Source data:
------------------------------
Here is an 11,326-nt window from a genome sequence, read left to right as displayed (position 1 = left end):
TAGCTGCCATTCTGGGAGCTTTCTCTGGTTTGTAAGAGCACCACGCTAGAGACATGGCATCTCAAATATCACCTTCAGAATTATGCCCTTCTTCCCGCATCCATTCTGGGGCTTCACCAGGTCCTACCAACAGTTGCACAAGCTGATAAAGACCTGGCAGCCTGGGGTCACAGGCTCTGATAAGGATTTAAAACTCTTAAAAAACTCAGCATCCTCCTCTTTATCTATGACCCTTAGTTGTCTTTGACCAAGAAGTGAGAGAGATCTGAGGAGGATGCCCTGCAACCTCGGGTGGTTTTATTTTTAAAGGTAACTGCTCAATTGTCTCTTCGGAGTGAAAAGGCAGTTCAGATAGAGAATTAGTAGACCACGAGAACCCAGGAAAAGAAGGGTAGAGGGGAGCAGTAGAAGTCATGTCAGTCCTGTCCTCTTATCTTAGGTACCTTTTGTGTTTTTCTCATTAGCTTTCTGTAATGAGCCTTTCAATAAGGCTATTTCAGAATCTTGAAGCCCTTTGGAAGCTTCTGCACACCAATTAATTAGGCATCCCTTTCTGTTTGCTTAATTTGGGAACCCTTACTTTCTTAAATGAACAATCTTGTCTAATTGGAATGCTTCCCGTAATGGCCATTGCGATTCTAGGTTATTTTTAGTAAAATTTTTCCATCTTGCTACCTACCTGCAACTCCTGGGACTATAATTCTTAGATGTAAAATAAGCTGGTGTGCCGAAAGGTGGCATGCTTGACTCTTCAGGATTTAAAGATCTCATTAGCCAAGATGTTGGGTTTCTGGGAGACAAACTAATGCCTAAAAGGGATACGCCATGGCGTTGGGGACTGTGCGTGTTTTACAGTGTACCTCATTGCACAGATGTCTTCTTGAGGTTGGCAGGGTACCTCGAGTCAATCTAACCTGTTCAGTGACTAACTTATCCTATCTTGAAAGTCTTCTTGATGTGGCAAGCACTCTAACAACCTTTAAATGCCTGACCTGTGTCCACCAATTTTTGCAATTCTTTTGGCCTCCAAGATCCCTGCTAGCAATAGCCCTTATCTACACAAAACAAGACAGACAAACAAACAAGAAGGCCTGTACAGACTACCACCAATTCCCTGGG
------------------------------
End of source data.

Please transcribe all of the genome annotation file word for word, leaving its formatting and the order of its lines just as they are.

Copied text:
Here is an 11,326-nt window from a genome sequence, read left to right as displayed (position 1 = left end):
TAGCTGCCATTCTGGGAGCTTTCTCTGGTTTGTAAGAGCACCACGCTAGAGACATGGCATCTCAAATATCACCTTCAGAATTATGCCCTTCTTCCCGCATCCATTCTGGGGCTTCACCAGGTCCTACCAACAGTTGCACAAGCTGATAAAGACCTGGCAGCCTGGGGTCACAGGCTCTGATAAGGATTTAAAACTCTTAAAAAACTCAGCATCCTCCTCTTTATCTATGACCCTTAGTTGTCTTTGACCAAGAAGTGAGAGAGATCTGAGGAGGATGCCCTGCAACCTCGGGTGGTTTTATTTTTAAAGGTAACTGCTCAATTGTCTCTTCGGAGTGAAAAGGCAGTTCAGATAGAGAATTAGTAGACCACGAGAACCCAGGAAAAGAAGGGTAGAGGGGAGCAGTAGAAGTCATGTCAGTCCTGTCCTCTTATCTTAGGTACCTTTTGTGTTTTTCTCATTAGCTTTCTGTAATGAGCCTTTCAATAAGGCTATTTCAGAATCTTGAAGCCCTTTGGAAGCTTCTGCACACCAATTAATTAGGCATCCCTTTCTGTTTGCTTAATTTGGGAACCCTTACTTTCTTAAATGAACAATCTTGTCTAATTGGAATGCTTCCCGTAATGGCCATTGCGATTCTAGGTTATTTTTAGTAAAATTTTTCCATCTTGCTACCTACCTGCAACTCCTGGGACTATAATTCTTAGATGTAAAATAAGCTGGTGTGCCGAAAGGTGGCATGCTTGACTCTTCAGGATTTAAAGATCTCATTAGCCAAGATGTTGGGTTTCTGGGAGACAAACTAATGCCTAAAAGGGATACGCCATGGCGTTGGGGACTGTGCGTGTTTTACAGTGTACCTCATTGCACAGATGTCTTCTTGAGGTTGGCAGGGTACCTCGAGTCAATCTAACCTGTTCAGTGACTAACTTATCCTATCTTGAAAGTCTTCTTGATGTGGCAAGCACTCTAACAACCTTTAAATGCCTGACCTGTGTCCACCAATTTTTGCAATTCTTTTGGCCTCCAAGATCCCTGCTAGCAATAGCCCTTATCTACACAAAACAAGACAGACAAACAAACAAGAAGGCCTGTACAGACTACCACCAATTCCCTGGG